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Walkers and Canes Linked to Falls for Older Adults

By David Goguen | Last updated on

Many older adults rely on walkers and canes to help them get around and remain active, but a new study shows that these devices are also causing falls and emergency room visits for thousands of older Americans every year.

Every day from 2001 to 2006, an average of 129 older adults (age 65 and over) were treated in emergency rooms nationwide for injuries from falls that involved the use of walkers and canes, according to researchers with the Centers for Disease Control and Prevention (CDC). That adds up to over 47,000 injuries each year. The study will be published in the Journal of the American Geriatrics Society.

Take a look at some of the key findings from the CDC's research of fall-related injuries involving walkers and canes:

  • Most of the injuries (87 percent) involved walkers as opposed to canes, and injuries were seven times more likely to occur in falls with a walker versus with a cane.
  • Fractures were the most common type of injury linked to walkers and canes, and about one-third of all injuries were to the lower trunk (hip and pelvis).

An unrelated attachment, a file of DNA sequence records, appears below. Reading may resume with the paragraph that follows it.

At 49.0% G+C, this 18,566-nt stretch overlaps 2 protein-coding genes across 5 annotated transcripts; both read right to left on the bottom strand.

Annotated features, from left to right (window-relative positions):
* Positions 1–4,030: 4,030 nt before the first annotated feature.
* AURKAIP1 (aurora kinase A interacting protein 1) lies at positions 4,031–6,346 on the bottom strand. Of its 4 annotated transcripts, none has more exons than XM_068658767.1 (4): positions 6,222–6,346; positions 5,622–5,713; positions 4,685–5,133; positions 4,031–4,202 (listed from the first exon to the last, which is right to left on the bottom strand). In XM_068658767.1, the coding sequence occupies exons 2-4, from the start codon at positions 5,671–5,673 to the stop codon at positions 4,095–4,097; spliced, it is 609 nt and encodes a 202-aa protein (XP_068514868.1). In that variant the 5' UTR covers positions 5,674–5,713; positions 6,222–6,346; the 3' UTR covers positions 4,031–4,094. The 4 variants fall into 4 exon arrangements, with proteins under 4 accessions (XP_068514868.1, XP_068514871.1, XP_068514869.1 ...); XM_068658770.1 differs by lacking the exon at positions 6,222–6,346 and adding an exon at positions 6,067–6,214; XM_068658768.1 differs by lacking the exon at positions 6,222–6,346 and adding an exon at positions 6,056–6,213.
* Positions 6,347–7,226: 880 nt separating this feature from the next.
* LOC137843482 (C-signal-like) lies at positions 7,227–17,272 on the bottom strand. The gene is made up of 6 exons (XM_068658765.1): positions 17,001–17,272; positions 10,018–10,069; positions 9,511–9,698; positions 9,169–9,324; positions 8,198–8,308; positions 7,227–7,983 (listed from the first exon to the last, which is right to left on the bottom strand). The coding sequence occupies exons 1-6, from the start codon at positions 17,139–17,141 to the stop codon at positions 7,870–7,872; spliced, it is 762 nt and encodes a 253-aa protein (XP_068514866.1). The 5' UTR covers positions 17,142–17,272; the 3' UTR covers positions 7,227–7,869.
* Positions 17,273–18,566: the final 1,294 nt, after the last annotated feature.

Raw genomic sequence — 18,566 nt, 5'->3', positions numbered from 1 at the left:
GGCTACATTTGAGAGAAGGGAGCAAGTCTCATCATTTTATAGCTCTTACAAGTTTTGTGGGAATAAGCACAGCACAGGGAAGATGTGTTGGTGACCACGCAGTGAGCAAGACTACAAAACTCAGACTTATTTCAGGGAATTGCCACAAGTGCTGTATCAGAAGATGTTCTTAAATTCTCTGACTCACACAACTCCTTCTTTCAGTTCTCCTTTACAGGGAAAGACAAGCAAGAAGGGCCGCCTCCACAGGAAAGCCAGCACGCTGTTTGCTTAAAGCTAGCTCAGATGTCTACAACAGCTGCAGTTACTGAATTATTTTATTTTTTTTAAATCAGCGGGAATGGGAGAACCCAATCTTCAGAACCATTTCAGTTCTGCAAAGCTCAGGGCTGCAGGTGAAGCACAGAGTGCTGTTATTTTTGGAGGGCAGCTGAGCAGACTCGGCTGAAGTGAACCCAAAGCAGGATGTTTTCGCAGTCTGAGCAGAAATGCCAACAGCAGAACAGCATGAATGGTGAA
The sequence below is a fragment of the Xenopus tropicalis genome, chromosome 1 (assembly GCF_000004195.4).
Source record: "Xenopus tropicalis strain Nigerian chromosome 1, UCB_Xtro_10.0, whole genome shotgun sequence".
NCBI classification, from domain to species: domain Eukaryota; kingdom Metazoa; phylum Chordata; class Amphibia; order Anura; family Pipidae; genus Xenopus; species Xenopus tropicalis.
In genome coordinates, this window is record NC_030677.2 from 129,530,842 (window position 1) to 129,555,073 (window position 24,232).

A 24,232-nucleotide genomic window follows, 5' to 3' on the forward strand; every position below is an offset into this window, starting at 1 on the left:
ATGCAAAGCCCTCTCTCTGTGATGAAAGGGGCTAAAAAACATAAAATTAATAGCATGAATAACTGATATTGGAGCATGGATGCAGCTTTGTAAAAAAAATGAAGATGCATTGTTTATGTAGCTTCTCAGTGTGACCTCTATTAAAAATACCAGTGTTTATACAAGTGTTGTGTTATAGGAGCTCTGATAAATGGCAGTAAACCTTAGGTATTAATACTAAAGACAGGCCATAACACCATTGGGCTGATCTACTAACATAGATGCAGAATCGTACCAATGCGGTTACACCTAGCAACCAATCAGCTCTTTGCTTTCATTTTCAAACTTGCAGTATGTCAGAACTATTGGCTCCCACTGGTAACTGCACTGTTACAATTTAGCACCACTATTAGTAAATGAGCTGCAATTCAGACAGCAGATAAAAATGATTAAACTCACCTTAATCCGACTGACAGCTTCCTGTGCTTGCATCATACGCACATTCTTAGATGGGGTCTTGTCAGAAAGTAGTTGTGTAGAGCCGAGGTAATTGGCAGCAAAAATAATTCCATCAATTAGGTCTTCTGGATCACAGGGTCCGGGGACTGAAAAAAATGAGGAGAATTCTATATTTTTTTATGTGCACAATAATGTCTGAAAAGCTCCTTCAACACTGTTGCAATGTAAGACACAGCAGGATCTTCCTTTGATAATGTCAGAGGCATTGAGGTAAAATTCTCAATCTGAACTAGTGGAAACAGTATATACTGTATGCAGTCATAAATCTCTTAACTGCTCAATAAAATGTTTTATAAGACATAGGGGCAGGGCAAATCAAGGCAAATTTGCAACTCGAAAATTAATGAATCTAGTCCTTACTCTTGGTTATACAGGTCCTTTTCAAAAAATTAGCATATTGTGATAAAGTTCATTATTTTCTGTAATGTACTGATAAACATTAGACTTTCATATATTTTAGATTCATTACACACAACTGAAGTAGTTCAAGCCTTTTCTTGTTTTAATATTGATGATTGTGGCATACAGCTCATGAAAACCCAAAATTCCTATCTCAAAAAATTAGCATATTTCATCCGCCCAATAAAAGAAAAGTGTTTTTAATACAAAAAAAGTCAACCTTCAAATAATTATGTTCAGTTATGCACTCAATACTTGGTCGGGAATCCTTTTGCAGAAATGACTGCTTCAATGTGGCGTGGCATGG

• Over half of all fall injuries linked to walkers and canes happened in the home.
  • Hospitalization was necessary for one in three people whose fall involved a walker, and for 28 percent of people whose fall involved a cane.

What actions can older adults take to protect themselves from falls? CDC offers a number of tips:

Walking Aid Use. Make sure walking assistance devices like canes and walkers are a good fit, and get quality instruction on their proper and safe use.

Exercise. Start an exercise program that can work on increasing your strength and balance. CDC experts recommend Tai Chi as a great exercise options for older adults.

Medication. Talk with your doctor about any medications you're currently taking, ask about any side effects that might cause dizziness or affect muscle co-ordination, and explore options that might reduce those risks.

Home Hazards. Look around your living space and evaluate any dangers that could lead to falls; make sensible modifications like enhancing lighting and improving safety on stairways.

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